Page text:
Welcome to Oracleireland.com

 

 
 

Oliver Goldsmith.

Famous People from Ireland.

Go to famous Irish People

Oliver Goldsmith.
 

(1730-1774)

Goldsmith the son of an Anglican curate, was born in Pallas County Longford on 10th November 1730. He was educated at Trinity College Dublin and studied medicine at the universities of Leiden and Edinburgh. After graduating from Trinity in 1748 he came to live in Ballymahon Co Longford with his widowed mother, during this period he applied to join the church but failed. At the Ballymahon fair he won the sledge hammer throwing competition. Later he traveled in Europe supporting himself by playing the flute and it is said begging.

He returned to England and for a time practiced medicine, eventually he started producing literary works to order, this work developed Goldsmith's writing which was characterize by his picturesque descriptions, humor and a graceful style. A breakthrough came for him when he published a series of letters supposedly written by a Chinese traveler in London these were later reprinted as 'The Citizen of the World' (1762)

When this successful series became known in London literary circles, he was accepted into these circles and made many influential friends, including Samuel Johnson, who was foremost literary figure of the day, Sir Joshua Reynolds, the greatest English painter of the time; and the orator and statesman Edmund Burke. In 1763, Goldsmith became one of the original nine members of the celebrated literary society known as The Club which was presided over by Johnson.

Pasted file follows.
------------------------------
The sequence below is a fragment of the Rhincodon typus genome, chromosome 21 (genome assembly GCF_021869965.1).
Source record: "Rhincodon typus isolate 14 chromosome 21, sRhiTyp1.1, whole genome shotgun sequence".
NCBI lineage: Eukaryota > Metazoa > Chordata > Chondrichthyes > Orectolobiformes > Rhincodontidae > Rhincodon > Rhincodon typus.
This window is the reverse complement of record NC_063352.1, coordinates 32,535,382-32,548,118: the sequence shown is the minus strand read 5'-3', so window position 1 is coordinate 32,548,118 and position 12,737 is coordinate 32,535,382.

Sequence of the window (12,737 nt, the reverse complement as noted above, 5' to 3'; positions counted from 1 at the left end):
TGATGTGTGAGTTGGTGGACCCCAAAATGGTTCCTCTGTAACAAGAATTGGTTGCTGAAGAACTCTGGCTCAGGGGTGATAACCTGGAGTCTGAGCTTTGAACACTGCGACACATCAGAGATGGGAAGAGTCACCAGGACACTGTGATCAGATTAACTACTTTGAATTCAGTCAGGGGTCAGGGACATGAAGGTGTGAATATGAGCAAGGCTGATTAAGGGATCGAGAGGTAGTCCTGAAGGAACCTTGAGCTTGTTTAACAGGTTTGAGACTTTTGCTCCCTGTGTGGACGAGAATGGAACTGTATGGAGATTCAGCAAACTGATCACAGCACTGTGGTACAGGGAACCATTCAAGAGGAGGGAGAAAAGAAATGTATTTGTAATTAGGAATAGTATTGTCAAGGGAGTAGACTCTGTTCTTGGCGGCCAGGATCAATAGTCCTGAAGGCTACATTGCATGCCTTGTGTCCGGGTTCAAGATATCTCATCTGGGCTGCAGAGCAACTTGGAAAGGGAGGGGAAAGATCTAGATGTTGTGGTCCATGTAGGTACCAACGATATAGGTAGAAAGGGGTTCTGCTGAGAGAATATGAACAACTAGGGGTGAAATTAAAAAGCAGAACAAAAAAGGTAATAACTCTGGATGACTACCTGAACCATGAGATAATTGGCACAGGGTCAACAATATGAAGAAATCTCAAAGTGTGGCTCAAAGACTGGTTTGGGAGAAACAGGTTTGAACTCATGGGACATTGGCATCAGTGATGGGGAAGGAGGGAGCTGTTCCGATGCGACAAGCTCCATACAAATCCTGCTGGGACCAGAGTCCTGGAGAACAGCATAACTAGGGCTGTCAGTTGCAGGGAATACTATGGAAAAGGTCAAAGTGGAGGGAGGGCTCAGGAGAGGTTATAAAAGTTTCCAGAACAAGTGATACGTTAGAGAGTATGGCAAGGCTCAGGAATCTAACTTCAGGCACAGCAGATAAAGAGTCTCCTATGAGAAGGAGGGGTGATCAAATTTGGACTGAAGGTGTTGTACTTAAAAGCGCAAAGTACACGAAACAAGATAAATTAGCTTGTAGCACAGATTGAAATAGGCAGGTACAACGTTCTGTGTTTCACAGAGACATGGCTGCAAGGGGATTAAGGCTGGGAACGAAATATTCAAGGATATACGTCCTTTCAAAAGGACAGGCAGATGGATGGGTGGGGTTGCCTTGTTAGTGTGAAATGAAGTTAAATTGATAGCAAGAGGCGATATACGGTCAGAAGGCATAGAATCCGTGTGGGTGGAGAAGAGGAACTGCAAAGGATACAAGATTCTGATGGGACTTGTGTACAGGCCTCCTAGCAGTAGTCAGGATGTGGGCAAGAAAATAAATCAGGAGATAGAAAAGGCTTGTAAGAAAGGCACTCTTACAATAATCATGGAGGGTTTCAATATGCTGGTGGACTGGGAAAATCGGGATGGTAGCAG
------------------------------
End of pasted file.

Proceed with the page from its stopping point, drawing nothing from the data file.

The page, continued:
Goldsmith appears not to have been proficient at handling his financial affairs, he seems to have possessed an innate generosity which he bestowed upon his needy friends. The publication of The Vicar of Wakefield (1766) is believed to have been hastily arranged by Johnson in order to save Goldsmith from going to jail for debt. This book has endured the test of time and is now one of the most popular works of fiction in the English language.

His first play, the comedy The Good Natur’d Man (1768), was rejected by Garrick and was a failure when produced at Covent Garden. 1770 saw the publication of the poem 'The Deserted Village' it is generally regarded to mark the transition in English literature from Neo Classicism to Romanticism. She Stoops to Conquer (1773) a comedy was an immediate success.

Goldsmith continued to write popular books to order, including books on natural history, histories of Rome, Greece, and England, all readable but not noted for accuracy. He died on April 4, 1774, in London and was buried in the churchyard of the Church of St Mary (The Temple) London.
The Club erected a memorial to him in Westminster Abbey. The inscription, written by Johnson, includes the tribute “Nullum quod tetigit non ornavit”
'He touched nothing that he did not adorn'.

 
Go to famous Irish People home page.